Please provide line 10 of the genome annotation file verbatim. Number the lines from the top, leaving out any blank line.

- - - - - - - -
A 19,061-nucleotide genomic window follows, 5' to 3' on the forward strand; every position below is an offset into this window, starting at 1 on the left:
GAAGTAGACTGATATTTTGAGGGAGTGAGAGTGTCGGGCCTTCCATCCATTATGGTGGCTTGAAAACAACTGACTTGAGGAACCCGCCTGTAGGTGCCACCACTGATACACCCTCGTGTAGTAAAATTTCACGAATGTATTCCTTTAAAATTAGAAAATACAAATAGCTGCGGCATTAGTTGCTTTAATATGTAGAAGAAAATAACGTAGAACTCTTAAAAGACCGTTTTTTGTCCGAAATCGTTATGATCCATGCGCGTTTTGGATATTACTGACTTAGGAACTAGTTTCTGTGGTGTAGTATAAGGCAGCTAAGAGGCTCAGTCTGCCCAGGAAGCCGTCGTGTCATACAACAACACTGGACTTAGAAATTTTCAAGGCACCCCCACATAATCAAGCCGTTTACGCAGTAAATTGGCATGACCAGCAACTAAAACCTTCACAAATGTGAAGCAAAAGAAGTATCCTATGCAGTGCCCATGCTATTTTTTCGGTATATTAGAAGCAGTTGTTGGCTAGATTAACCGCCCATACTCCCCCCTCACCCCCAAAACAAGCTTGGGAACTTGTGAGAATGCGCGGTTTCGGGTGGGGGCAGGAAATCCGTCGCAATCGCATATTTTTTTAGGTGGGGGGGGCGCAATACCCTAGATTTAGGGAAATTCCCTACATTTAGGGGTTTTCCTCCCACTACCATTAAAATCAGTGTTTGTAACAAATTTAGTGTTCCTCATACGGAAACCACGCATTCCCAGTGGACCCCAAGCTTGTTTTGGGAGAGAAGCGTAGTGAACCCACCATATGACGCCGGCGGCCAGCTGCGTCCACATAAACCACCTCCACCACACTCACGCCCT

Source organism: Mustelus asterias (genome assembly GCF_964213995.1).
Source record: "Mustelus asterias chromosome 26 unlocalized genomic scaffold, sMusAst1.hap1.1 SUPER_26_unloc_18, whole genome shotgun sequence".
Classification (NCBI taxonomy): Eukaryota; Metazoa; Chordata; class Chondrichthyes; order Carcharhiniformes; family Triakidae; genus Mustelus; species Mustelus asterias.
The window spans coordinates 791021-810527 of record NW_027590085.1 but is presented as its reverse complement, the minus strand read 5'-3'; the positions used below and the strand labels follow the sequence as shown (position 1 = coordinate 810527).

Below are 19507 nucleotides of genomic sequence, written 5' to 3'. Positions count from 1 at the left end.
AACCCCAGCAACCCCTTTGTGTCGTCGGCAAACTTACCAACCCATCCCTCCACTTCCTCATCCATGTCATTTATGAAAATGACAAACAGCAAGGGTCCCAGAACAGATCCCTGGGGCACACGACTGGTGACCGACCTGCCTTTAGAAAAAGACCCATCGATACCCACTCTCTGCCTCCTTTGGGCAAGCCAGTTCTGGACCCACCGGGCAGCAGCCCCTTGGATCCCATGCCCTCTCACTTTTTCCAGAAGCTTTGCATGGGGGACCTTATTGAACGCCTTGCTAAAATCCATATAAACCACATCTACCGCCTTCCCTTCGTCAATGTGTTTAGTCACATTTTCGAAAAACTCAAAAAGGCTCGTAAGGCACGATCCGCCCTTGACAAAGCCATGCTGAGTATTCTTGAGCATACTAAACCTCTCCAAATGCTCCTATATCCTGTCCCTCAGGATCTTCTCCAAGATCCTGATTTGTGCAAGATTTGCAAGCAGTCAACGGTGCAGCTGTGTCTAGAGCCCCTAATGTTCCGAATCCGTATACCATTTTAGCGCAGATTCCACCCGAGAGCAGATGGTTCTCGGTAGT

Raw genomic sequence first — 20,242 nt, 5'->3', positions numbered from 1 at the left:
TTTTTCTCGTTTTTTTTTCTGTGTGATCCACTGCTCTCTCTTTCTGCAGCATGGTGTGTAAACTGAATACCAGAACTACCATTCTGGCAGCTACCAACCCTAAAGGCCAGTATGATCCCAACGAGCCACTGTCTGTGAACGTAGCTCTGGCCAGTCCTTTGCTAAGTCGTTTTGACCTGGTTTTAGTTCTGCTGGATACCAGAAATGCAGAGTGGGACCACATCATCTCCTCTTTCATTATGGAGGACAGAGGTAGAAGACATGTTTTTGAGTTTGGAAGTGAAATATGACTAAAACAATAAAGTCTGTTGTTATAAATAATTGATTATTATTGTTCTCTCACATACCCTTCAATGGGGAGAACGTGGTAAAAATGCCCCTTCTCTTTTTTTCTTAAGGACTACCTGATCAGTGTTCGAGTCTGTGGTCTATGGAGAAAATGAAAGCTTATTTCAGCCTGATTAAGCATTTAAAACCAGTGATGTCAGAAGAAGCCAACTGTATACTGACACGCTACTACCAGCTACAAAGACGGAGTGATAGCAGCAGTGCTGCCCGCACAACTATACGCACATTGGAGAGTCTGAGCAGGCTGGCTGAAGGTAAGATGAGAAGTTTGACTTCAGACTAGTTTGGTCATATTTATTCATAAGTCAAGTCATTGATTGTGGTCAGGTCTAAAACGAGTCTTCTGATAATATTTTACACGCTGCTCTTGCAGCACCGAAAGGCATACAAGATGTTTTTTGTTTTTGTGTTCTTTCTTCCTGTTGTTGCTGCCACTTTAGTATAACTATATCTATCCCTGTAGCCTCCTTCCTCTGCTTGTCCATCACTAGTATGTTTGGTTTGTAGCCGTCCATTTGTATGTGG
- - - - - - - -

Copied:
TTTTTCTCGTTTTTTTTTCTGTGTGATCCACTGCTCTCTCTTTCTGCAGCATGGTGTGTAAACTGAATACCAGAACTACCATTCTGGCAGCTACCAACCCTAAAGGCCAGTATGATCCCAACGAGCCACTGTCTGTGAACGTAGCTCTGGCCAGTCCTTTGCTAAGTCGTTTTGACCTGGTTTTAGTTCTGCTGGATACCAGAAATGCAGAGTGGGACCACATCATCTCCTCTTTCATTATGGAGGACAGAGGTAGAAGACATGTTTTTGAGTTTGGAAGTGAAATATGACTAAAACAATAAAGTCTGTTGTTATAAATAATTGATTATTATTGTTCTCTCACATACCCTTCAATGGGGAGAACGTGGTAAAAATGCCCCTTCTCTTTTTTTCTTAAGGACTACCTGATCAGTGTTCGAGTCTGTGGTCTATGGAGAAAATGAAAGCTTATTTCAGCCTGATTAAGCATTTAAAACCAGTGATGTCAGAAGAAGCCAACTGTATACTGACACGCTACTACCAGCTACAAAGACGGAGTGATAGCAGCAGTGCTGCCCGCACAACTATACGCACATTGGAGAGTCTGAGCAGGCTGGCTGAAGGTAAGATGAGAAGTTTGACTTCAGACTAGTTTGGTCATATTTATTCATAAGTCAAGTCATTGATTGTGGTCAGGTCTAAAACGAGTCTTCTGATAATATTTTACACGCTGCTCTTGCAGCACCGAAAGGCATACAAGATGTTTTTTGTTTTTGTGTTCTTTCTTCCTGTTGTTGCTGCCACTTTAGTATAACTATATCTATCCCTGTAGCCTCCTTCCTCTGCTTGTCCATCACTAGTATGTTTGGTTTGTAGCCGTCCATTTGTATGTGG